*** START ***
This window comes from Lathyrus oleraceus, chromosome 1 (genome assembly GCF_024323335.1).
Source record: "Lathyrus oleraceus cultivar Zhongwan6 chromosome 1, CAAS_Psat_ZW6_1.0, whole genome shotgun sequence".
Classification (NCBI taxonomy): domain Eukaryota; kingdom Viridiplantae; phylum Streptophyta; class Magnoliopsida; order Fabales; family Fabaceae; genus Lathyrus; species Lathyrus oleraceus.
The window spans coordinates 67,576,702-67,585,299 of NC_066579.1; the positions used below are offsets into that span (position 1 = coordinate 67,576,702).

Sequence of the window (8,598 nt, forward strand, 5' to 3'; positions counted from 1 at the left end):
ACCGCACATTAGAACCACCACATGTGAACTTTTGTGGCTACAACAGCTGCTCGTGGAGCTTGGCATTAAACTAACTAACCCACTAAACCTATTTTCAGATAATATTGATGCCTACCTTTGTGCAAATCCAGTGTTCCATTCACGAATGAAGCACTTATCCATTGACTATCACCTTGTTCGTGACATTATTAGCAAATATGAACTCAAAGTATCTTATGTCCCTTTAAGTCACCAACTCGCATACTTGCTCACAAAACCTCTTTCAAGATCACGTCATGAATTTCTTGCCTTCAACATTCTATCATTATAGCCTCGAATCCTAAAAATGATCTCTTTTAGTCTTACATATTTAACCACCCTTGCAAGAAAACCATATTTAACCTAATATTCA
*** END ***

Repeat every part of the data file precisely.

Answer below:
This window comes from Lathyrus oleraceus, chromosome 1 (genome assembly GCF_024323335.1).
Source record: "Lathyrus oleraceus cultivar Zhongwan6 chromosome 1, CAAS_Psat_ZW6_1.0, whole genome shotgun sequence".
Classification (NCBI taxonomy): domain Eukaryota; kingdom Viridiplantae; phylum Streptophyta; class Magnoliopsida; order Fabales; family Fabaceae; genus Lathyrus; species Lathyrus oleraceus.
The window spans coordinates 67,576,702-67,585,299 of NC_066579.1; the positions used below are offsets into that span (position 1 = coordinate 67,576,702).

Sequence of the window (8,598 nt, forward strand, 5' to 3'; positions counted from 1 at the left end):
ACCGCACATTAGAACCACCACATGTGAACTTTTGTGGCTACAACAGCTGCTCGTGGAGCTTGGCATTAAACTAACTAACCCACTAAACCTATTTTCAGATAATATTGATGCCTACCTTTGTGCAAATCCAGTGTTCCATTCACGAATGAAGCACTTATCCATTGACTATCACCTTGTTCGTGACATTATTAGCAAATATGAACTCAAAGTATCTTATGTCCCTTTAAGTCACCAACTCGCATACTTGCTCACAAAACCTCTTTCAAGATCACGTCATGAATTTCTTGCCTTCAACATTCTATCATTATAGCCTCGAATCCTAAAAATGATCTCTTTTAGTCTTACATATTTAACCACCCTTGCAAGAAAACCATATTTAACCTAATATTCA